It is a curiosity how some small towns have survived the test of time and are interesting wonderful places to meet people and enjoy life. One concept that has helped this image to succeed is the Main Street Program sponsored by the National Trust for Historic Preservation. As detailed by National Trust for Historic Preservation, "The force behind the Main Street Program is that Main Streets tell us who we are and who we were, and how the past has shaped us. We do not go to bland suburbs or enclosed shopping malls to learn about our past, explore our culture, or discover our identity. Our Main Streets are the places of shared memory where people still come together to live, work, and play."
If one visits the National Trust for Historic Preservation website dedicated to Main Street, one sees the question: So what is Main Street? The answer is simply put: "Main Street is everything from our nostalgic past to our current economic woes, but when we talk about Main Street, we are thinking of real places doing real work to revitalize their economies and preserve their character. Specifically, Main Street is three things: a proven strategy for revitalization, a powerful network of linked communities, and a national support program that leads the field."
Currently, the Main Street Program works with more than 2,000 towns and cities across the country and its success is attributed to using a four point approach that includes design, organization, economic restructuring, and promotions. Design means getting Main Street in top physical shape to create an inviting environment for people to live and work. This includes both public and private buildings, storefronts, signs, public spaces, parking areas, and more. Design activities include instilling good maintenance practices in the commercial district and enhancing the district's physical appearance through the rehabilitation of historic buildings, encouraging appropriate new construction and by educating business and property owners about design quality and long-term planning.
Organization establishes consensus and cooperation by building partnerships among the various groups that have a stake in the town. Everyone works toward a common goal to manage and advocate for a better downtown district. A governing board along with standing committees make up the organizational structure of the volunteer-driven program. This divides the workload, defines responsibilities and builds consensus among stakeholders. Economic restructuring strengthens the community's existing economic assets while diversifying its economic base. Restructuring works to retain and expand successful businesses and to provide a balanced commercial mix. It also works to convert unused or underused commercial space into economically productive property to boost the profitability of the district. Promotions takes many forms, but the goal is to create a positive image that will renew community pride and improve consumer and investor confidence. Moreover, promotions communicate the unique characteristics, business establishments, and activities to shoppers, investors, potential business and property owners, and visitors.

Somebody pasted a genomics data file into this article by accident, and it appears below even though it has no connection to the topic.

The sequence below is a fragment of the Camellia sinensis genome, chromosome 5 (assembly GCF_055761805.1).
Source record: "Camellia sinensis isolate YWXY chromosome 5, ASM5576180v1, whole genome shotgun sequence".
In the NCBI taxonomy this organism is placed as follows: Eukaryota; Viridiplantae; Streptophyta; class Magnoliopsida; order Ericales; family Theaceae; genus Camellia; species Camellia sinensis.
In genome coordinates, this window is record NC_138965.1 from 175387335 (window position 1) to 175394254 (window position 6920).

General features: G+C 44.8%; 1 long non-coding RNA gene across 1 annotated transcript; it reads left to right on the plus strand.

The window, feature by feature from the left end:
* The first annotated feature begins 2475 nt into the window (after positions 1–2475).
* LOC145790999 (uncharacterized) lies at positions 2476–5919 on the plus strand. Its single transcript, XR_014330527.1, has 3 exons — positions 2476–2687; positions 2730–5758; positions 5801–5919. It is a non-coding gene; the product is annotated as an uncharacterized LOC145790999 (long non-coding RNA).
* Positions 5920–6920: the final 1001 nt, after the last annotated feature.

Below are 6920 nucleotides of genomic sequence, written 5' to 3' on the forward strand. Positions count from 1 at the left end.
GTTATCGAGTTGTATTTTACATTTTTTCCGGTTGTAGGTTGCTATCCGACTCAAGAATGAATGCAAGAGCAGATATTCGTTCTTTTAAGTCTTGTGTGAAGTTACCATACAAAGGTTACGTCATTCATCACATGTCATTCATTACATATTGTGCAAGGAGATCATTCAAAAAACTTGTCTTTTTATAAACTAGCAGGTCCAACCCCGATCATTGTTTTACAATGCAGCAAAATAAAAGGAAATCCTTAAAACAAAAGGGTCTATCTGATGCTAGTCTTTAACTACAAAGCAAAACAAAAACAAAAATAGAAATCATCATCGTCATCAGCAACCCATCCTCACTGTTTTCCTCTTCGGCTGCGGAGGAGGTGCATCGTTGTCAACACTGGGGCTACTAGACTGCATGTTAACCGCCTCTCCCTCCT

On March 28, at 6 p.m., in the Entler Hotel, Randy Lewis, the executive director for the Main Street Martinsburg program, will be speaking about the Main Street program and discuss how it has benefited the historic district in downtown Martinsburg. Lewis will discuss the greater Main Street concepts as well as discussing points specific to downtowns such as Martinsburg.
Currently, there are 12 Main Street towns and cities in West Virginia along with 18 communities in the Main Street precursor On Trac program. Lewis has been serving as the executive director of Main Street Martinsburg since 2006. Prior to this time, he owned and operated R. Lewis Clothier men's store in downtown Martinsburg for 14 years. He is a member and Past President of the Sunrise Rotary and a Paul Harris Fellow with Rotary. He is serving or has served on numerous boards in the community including Martinsburg-Berkeley County Berkeley County Chamber of Commerce, the Mountain State Apple Harvest Festival, Sunrise Rotary Club and The Art Centre. Randy and his wife Kay reside in Martinsburg with their 4 children.
All interested persons are cordially invited to attend. Light refreshments will be provided. The meeting is expected to conclude by 7:30 p.m.
For more information, please visit: www.preservationnation.org/main-street/